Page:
Wednesday, April 2, 2008

Bush & the Troubled Economy.... Who? Me? What?

The U.S. economy is tanking and its financial system is in shambles. So what does the U.S. President do? Well, he goes to Europe -- the same "Old Europe" that his former Secretary of Defence (Donald Rumsfeldt) used to dismiss as irrelevant -- asking for more troops to Afghanistan.

In Economic Drama, Bush Is Largely Offstage New York Times' writer Sheryl Gay Stolberg wrote in a White House Memo on April 3, 2008.

"WASHINGTON — The first hint that President Bush might be detached from the nation’s economic woes was in February, when he conceded that he had not heard about predictions of $4-a-gallon gasoline.

Then Mr. Bush went to Wall Street to warn against 'massive government intervention in the housing markets,' two days before his administration helped broker the takeover of the investment bank Bear Stearns."

"For a man who came into office as the nation’s first M.B.A. president, Mr. Bush has sometimes seemed invisible during the housing and credit crunch. As the economy eclipses Iraq as the top issue on voters’ minds, even some Republican allies of the president say Mr. Bush is being eclipsed and is in danger of looking out of touch.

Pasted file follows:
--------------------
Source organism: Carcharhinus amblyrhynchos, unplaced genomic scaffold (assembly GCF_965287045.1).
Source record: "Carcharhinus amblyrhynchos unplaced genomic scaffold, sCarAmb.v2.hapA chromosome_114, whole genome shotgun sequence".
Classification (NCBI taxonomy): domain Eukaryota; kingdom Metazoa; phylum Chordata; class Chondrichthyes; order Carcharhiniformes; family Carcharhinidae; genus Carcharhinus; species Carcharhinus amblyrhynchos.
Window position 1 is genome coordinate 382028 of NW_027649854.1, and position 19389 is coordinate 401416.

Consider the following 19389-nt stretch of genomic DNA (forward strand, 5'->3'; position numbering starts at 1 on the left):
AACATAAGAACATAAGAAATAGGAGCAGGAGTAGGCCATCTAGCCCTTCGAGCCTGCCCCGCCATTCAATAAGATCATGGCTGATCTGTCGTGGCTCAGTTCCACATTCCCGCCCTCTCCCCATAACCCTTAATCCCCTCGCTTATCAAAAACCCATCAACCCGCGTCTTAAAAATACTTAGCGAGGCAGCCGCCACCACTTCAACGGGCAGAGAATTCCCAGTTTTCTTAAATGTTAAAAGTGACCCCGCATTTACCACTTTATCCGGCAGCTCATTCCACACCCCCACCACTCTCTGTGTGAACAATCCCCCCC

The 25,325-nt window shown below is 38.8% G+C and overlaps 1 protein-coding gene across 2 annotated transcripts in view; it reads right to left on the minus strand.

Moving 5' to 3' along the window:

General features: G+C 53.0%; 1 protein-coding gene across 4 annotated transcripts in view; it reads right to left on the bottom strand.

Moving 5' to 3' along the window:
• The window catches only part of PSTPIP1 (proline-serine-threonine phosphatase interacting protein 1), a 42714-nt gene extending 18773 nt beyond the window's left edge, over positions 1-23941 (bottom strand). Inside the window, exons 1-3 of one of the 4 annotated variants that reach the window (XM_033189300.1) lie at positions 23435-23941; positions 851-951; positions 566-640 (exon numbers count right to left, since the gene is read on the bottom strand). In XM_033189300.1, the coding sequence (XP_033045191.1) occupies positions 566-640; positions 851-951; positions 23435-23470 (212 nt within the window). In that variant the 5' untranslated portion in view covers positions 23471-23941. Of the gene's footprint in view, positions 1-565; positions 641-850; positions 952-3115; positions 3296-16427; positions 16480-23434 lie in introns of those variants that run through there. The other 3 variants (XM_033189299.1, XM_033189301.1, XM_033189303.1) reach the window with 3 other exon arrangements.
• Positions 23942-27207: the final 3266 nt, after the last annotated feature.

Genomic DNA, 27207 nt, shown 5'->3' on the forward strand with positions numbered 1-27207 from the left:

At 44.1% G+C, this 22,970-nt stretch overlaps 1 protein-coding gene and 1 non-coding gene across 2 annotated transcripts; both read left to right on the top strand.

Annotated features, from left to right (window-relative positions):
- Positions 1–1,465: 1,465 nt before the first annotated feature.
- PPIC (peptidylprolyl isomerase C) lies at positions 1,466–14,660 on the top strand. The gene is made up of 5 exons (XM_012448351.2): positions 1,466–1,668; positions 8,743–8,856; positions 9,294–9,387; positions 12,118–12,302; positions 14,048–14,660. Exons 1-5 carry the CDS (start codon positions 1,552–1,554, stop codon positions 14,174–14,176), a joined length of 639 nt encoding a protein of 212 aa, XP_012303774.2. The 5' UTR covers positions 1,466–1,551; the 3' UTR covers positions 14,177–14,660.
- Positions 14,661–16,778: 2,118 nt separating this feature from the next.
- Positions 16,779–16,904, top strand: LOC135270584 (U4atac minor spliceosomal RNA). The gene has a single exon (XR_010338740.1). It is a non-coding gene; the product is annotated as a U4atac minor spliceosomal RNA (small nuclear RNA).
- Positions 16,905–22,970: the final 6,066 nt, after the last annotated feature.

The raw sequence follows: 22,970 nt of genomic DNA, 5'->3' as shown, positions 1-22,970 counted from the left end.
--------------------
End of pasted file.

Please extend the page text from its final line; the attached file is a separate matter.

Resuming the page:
'He’s over there arguing about who should get into NATO, and the American people are focused on what’s in their pocketbooks,' said Kenneth M. Duberstein, who was chief of staff to President Ronald Reagan in his second term. 'He has talked about the economy, but it is not viewed as being a satisfactory response. Unfortunately, the lasting image is of not knowing of $4-a-gallon gas.' "

Instead, his leutenants Ben Bernanke and Henry Paulson have been left to do whatever they can to fix the short term crisis on Wall Street, why the democrats and republicans are trying to put together a package that could help out homeowners who are risking losing their homes (and are not being much helped by the "Hope Now" that Bush touted as some kind of miracle cure against foreclosures). Bernanke and Paulson are bright men, and not as limited ideologically as we are used to in this administration, but even they are working within a rather narrow republican straightjacket, so their solutions have been too limited to really fix the problems looming over Wall Street. Bernanke was on Capitol Hill today, and refused to use the word recession, but said that the country faces “a rough patch” and stayed away from Bush's "everything is fine" statements, and Alice-In-Wonderland-talk.

“He has to get back in the public conversation again,” Mr. Duberstein said. “All the conversation going on now is Obama, Clinton and McCain, and people are not talking about: ‘What’s George Bush thinking? What’s George Bush going to do?’ ”

On the other hand? The economy will probably do best without too much meddling from the dunce who occupies of the White House.

Hans Sandberg

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